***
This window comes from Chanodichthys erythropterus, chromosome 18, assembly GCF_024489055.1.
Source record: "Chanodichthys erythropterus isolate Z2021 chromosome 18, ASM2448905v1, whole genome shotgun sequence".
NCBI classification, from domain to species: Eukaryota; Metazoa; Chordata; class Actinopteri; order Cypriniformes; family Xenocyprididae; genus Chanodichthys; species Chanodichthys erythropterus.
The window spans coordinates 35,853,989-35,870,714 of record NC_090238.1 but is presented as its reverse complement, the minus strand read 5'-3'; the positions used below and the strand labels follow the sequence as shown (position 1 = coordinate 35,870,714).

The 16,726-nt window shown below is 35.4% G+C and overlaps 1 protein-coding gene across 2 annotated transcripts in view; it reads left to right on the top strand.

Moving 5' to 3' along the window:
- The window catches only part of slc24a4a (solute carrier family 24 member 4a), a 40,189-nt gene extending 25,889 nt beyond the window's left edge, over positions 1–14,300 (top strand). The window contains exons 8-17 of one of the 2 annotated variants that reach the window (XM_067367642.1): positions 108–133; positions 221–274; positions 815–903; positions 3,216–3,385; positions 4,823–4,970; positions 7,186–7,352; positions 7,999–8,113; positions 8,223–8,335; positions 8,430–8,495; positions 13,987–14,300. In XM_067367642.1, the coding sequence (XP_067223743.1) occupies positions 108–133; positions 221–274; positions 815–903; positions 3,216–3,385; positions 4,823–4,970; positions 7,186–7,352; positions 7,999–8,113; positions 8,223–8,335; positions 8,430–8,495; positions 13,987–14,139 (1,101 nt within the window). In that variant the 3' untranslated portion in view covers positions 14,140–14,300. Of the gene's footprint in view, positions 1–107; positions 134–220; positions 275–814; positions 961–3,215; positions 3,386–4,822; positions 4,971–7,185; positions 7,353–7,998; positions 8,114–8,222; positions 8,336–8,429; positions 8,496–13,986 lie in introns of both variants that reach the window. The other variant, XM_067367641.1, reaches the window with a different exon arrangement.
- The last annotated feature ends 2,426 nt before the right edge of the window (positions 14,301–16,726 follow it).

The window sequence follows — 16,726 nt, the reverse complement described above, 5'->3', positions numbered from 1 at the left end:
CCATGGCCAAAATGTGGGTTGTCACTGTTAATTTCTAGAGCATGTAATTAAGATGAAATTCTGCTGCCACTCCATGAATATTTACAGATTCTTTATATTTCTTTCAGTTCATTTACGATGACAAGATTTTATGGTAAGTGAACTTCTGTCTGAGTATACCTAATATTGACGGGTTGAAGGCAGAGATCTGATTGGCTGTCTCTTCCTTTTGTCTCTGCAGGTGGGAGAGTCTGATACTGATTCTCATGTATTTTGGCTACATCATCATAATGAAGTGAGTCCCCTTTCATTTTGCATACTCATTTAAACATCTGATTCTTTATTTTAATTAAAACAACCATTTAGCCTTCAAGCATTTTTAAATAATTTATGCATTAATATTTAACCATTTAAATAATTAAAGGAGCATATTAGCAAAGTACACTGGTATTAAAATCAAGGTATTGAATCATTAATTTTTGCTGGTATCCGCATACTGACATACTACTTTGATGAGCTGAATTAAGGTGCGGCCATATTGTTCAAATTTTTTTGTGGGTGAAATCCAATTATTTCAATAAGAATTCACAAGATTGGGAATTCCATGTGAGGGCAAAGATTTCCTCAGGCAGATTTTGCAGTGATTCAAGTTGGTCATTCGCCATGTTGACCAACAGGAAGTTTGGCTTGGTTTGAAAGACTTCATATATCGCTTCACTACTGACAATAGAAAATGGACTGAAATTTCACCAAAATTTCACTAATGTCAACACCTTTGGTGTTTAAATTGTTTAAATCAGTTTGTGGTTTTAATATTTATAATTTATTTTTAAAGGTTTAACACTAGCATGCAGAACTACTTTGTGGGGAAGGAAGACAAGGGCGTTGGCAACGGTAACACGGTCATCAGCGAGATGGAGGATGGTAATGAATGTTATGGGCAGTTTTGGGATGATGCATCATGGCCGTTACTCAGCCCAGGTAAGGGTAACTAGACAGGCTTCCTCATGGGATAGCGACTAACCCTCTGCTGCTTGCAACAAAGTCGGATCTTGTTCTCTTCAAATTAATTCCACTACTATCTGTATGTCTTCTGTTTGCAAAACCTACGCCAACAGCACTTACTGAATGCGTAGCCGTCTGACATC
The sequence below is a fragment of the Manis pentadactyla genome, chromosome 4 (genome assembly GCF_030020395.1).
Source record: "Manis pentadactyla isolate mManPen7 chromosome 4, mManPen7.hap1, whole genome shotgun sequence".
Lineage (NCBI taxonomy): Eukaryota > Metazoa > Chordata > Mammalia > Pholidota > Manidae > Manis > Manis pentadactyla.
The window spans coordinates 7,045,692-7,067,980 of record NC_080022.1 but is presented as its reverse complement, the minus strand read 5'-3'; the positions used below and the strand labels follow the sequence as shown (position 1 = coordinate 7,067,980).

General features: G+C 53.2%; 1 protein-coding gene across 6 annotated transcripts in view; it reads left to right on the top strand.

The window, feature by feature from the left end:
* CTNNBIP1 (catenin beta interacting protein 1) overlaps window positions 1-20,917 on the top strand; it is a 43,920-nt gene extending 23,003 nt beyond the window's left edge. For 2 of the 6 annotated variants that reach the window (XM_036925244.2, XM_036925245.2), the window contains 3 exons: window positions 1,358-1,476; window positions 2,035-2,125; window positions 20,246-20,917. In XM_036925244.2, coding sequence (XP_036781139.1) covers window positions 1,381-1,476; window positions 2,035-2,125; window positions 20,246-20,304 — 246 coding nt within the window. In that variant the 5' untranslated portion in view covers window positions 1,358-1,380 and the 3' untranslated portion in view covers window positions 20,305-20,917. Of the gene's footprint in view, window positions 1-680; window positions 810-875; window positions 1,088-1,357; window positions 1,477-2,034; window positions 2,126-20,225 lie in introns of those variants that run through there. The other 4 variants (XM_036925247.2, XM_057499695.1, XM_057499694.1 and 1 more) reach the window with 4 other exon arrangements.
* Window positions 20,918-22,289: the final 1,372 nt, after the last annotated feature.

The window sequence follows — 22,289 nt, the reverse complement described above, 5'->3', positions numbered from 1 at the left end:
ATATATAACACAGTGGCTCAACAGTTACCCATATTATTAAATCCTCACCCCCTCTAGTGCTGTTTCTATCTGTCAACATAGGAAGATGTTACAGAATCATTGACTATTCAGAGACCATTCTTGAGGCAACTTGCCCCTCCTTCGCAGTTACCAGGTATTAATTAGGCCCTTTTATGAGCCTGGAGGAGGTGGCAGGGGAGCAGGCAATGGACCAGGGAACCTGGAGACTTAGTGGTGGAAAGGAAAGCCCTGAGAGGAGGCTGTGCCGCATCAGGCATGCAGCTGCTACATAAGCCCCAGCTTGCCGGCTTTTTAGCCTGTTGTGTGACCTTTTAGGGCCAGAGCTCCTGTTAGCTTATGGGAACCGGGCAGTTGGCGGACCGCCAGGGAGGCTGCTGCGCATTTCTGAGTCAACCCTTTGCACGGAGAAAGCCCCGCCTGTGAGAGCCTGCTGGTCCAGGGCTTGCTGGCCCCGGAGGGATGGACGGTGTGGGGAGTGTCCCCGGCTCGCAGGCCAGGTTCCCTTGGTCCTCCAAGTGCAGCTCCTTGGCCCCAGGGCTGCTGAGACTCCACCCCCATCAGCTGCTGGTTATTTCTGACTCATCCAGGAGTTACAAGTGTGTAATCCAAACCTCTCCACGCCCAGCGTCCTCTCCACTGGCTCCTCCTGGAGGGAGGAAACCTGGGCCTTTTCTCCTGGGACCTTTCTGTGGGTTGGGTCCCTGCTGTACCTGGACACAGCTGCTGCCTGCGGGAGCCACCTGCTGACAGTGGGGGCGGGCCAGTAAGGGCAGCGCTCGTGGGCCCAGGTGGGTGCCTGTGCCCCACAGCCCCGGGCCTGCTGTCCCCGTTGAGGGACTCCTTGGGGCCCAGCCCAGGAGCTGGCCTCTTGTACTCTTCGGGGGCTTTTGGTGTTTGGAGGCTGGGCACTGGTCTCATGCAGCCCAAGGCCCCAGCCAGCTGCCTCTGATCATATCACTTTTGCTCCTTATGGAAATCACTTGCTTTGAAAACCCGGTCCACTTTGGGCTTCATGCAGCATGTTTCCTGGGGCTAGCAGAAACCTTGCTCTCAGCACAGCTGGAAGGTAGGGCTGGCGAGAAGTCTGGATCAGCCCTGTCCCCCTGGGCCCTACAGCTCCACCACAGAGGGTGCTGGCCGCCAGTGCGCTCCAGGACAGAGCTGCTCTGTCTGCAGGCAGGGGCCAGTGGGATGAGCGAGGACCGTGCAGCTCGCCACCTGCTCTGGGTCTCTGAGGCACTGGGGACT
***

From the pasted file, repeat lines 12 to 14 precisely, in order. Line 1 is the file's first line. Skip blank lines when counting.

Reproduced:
Source record: "Manis pentadactyla isolate mManPen7 chromosome 4, mManPen7.hap1, whole genome shotgun sequence".
Lineage (NCBI taxonomy): Eukaryota > Metazoa > Chordata > Mammalia > Pholidota > Manidae > Manis > Manis pentadactyla.
The window spans coordinates 7,045,692-7,067,980 of record NC_080022.1 but is presented as its reverse complement, the minus strand read 5'-3'; the positions used below and the strand labels follow the sequence as shown (position 1 = coordinate 7,067,980).